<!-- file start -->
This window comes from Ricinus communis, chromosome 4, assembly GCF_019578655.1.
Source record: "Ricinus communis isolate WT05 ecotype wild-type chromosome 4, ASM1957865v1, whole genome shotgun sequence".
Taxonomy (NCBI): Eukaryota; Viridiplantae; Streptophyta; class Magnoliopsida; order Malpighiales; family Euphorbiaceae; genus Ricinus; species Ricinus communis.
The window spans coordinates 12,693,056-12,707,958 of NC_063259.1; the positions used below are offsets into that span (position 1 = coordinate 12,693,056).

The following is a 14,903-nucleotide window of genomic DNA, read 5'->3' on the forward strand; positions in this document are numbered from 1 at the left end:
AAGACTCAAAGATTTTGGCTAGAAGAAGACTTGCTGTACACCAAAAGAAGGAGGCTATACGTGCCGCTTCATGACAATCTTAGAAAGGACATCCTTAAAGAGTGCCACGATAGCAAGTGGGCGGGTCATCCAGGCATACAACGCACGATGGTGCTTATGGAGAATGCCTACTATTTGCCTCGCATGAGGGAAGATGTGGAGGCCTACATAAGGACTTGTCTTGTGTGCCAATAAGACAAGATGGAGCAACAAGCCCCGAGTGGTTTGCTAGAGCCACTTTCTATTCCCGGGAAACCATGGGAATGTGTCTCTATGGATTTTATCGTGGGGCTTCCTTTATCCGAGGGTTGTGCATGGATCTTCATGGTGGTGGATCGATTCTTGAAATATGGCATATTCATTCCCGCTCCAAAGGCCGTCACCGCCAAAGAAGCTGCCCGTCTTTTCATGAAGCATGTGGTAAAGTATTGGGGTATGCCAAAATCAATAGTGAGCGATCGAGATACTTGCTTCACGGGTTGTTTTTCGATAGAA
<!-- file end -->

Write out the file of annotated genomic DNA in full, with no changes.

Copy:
This window comes from Ricinus communis, chromosome 4, assembly GCF_019578655.1.
Source record: "Ricinus communis isolate WT05 ecotype wild-type chromosome 4, ASM1957865v1, whole genome shotgun sequence".
Taxonomy (NCBI): Eukaryota; Viridiplantae; Streptophyta; class Magnoliopsida; order Malpighiales; family Euphorbiaceae; genus Ricinus; species Ricinus communis.
The window spans coordinates 12,693,056-12,707,958 of NC_063259.1; the positions used below are offsets into that span (position 1 = coordinate 12,693,056).

The following is a 14,903-nucleotide window of genomic DNA, read 5'->3' on the forward strand; positions in this document are numbered from 1 at the left end:
AAGACTCAAAGATTTTGGCTAGAAGAAGACTTGCTGTACACCAAAAGAAGGAGGCTATACGTGCCGCTTCATGACAATCTTAGAAAGGACATCCTTAAAGAGTGCCACGATAGCAAGTGGGCGGGTCATCCAGGCATACAACGCACGATGGTGCTTATGGAGAATGCCTACTATTTGCCTCGCATGAGGGAAGATGTGGAGGCCTACATAAGGACTTGTCTTGTGTGCCAATAAGACAAGATGGAGCAACAAGCCCCGAGTGGTTTGCTAGAGCCACTTTCTATTCCCGGGAAACCATGGGAATGTGTCTCTATGGATTTTATCGTGGGGCTTCCTTTATCCGAGGGTTGTGCATGGATCTTCATGGTGGTGGATCGATTCTTGAAATATGGCATATTCATTCCCGCTCCAAAGGCCGTCACCGCCAAAGAAGCTGCCCGTCTTTTCATGAAGCATGTGGTAAAGTATTGGGGTATGCCAAAATCAATAGTGAGCGATCGAGATACTTGCTTCACGGGTTGTTTTTCGATAGAA